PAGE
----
Hayler_2016.pdf (2.02 MB)
Supporting and interpreting virtue: a chaplaincy narrative.
thesisposted on 2023-08-30, 14:40 authored by Peter Hayler
Pastoral care in the University of Cambridge has traditionally been identified with college-based Christian chaplaincies. As the University grows and becomes more diverse and more complex so do the challenges of pastoral care. In the face of these challenges the Chaplaincy to University Staff has been developed. This study is a reflexive exploration of its character; I am the current Chaplain to University Staff. I adopt virtue ethics as the methodological construct, drawing critically and creatively on the late twentieth century scholarship of Alasdair MacIntyre. Using the cardinal and theological virtues as a curriculum of themes I facilitate an intentional scheme of storytelling among six colleagues from secular disciplines with whom I collaborate in the promotion of staff wellbeing. The communal character of virtue ethics is focussed on this small community of colleagues but the storytelling process, in turn, illuminates the political landscape of the wider University as an institution. The participants demonstrate a humanistic diversity in their interpretation of the theological virtues, a similar diversity of understanding around their conception of justice and both passion and modesty in their subtly teleological commitment to the work of staff wellbeing. Special features emerge from the data set including Moments of Semantic Breakthrough, Narratives of Established Habitus and Discourses of Solidarity. The practice of virtue storytelling amongst colleagues with collaborative responsibility for the promotion of staff wellbeing across the University discloses the viability of narrative virtue ethics in this specific context as a way of enabling such people to understand and extend the nature of their work. It further demonstrates the viability of the Chaplain as a supporter and interpreter of virtue. The practice is commended by the participants for further development among wider circles of colleagues as a novel form of reflective practice. I identify a personal interpretative standpoint that stresses the importance of community and interdependence. The model is commended for the practice of chaplaincy in other contexts.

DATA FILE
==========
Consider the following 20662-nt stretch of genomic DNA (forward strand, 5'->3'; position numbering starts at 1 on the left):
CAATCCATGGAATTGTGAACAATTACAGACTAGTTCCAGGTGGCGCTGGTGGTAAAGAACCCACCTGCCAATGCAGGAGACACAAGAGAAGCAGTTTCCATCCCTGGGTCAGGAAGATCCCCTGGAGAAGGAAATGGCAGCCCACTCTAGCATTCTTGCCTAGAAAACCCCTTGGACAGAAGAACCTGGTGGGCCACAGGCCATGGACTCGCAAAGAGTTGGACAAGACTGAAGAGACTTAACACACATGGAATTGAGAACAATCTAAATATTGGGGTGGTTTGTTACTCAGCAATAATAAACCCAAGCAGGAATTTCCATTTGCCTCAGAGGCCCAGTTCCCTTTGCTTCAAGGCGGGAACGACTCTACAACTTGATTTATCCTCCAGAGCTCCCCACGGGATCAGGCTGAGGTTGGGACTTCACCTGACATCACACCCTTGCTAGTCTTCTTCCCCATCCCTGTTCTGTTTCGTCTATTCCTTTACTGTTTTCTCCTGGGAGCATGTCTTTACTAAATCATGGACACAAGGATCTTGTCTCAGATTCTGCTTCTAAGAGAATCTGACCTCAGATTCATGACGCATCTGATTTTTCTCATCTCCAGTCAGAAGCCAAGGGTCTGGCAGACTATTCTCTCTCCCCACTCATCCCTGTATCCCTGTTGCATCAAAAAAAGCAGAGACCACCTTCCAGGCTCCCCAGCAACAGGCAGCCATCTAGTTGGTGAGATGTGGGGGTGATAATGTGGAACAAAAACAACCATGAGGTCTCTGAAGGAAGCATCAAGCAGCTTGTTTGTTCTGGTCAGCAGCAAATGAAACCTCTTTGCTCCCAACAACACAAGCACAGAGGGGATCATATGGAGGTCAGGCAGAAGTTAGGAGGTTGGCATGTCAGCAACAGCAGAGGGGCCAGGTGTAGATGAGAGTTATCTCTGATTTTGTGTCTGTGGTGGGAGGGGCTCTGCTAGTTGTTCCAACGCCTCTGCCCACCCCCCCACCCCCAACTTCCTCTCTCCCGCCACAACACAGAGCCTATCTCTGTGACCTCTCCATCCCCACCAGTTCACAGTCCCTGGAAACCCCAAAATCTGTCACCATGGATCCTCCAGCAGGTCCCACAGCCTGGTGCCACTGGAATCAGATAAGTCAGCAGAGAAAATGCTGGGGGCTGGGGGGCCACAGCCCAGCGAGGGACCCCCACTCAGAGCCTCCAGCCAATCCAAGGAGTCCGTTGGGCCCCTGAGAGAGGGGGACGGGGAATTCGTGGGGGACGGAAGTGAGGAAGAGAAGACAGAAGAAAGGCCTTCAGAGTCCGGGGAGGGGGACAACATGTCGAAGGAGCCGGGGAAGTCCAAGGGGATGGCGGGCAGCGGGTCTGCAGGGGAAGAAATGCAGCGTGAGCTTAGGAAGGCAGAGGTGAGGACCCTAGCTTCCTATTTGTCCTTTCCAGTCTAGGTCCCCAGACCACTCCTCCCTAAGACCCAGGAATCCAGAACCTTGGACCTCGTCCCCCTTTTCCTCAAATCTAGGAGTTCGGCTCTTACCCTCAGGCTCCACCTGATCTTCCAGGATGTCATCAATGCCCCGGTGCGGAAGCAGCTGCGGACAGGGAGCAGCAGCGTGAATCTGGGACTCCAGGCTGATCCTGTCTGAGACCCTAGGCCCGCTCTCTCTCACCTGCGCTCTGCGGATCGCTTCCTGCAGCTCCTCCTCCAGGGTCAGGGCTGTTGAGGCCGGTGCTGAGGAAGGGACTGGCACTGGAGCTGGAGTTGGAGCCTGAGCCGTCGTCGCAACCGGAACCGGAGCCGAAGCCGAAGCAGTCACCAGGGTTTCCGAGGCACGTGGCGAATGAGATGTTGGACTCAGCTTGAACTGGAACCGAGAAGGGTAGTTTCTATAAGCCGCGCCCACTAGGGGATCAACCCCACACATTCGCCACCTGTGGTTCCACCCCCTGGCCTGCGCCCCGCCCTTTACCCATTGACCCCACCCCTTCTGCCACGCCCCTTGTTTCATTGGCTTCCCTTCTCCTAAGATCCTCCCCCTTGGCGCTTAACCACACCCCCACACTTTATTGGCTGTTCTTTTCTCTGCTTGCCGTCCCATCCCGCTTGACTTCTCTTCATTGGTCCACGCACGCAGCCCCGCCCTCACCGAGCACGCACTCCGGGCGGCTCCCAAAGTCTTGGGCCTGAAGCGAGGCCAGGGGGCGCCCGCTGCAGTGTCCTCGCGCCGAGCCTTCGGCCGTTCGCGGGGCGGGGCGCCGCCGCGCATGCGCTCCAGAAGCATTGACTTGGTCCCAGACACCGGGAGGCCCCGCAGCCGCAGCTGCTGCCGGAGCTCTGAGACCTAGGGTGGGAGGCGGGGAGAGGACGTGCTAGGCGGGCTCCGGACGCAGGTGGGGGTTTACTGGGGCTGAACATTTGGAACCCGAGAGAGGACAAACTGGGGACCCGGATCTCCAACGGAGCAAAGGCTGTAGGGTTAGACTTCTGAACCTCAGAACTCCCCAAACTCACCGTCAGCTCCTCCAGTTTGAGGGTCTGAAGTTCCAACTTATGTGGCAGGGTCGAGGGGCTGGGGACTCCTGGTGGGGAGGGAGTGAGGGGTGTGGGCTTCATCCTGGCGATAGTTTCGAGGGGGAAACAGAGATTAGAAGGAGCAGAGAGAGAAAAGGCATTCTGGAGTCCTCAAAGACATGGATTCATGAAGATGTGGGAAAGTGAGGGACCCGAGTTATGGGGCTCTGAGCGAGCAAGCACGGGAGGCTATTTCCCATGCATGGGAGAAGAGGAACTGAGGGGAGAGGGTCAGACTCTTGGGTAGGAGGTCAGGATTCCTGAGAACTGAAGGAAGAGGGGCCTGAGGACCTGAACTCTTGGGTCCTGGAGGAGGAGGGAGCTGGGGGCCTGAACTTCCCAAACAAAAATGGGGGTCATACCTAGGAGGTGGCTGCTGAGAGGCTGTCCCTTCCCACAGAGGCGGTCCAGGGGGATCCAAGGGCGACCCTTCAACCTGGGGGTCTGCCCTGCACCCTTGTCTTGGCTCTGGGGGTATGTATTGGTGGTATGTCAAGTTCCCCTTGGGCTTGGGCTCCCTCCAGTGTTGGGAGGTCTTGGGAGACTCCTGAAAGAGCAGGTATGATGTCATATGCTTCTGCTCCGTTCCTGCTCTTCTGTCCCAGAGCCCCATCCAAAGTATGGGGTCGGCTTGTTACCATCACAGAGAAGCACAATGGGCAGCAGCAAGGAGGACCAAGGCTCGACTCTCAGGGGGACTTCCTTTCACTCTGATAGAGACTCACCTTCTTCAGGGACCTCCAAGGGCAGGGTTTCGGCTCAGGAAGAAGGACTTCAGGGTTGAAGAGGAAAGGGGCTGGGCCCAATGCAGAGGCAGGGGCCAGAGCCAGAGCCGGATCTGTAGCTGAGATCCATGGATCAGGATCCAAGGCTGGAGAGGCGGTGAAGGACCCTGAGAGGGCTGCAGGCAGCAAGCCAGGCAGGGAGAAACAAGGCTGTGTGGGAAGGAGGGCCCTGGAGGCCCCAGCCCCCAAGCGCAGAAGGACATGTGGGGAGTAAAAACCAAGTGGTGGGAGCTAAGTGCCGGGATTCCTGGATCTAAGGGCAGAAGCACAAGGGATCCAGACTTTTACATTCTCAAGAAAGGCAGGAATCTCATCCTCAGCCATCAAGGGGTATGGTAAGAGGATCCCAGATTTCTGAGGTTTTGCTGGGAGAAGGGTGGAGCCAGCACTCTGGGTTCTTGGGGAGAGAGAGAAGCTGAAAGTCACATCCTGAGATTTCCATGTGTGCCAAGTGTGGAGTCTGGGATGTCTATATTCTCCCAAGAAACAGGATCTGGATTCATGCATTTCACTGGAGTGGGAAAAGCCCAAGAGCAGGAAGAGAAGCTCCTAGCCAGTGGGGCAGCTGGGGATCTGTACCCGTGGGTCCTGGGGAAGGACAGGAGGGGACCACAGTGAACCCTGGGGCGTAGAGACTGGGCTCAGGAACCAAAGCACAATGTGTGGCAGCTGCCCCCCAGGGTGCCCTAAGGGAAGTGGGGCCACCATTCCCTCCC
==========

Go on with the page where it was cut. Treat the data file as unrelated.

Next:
InstitutionAnglia Ruskin University
- Accepted version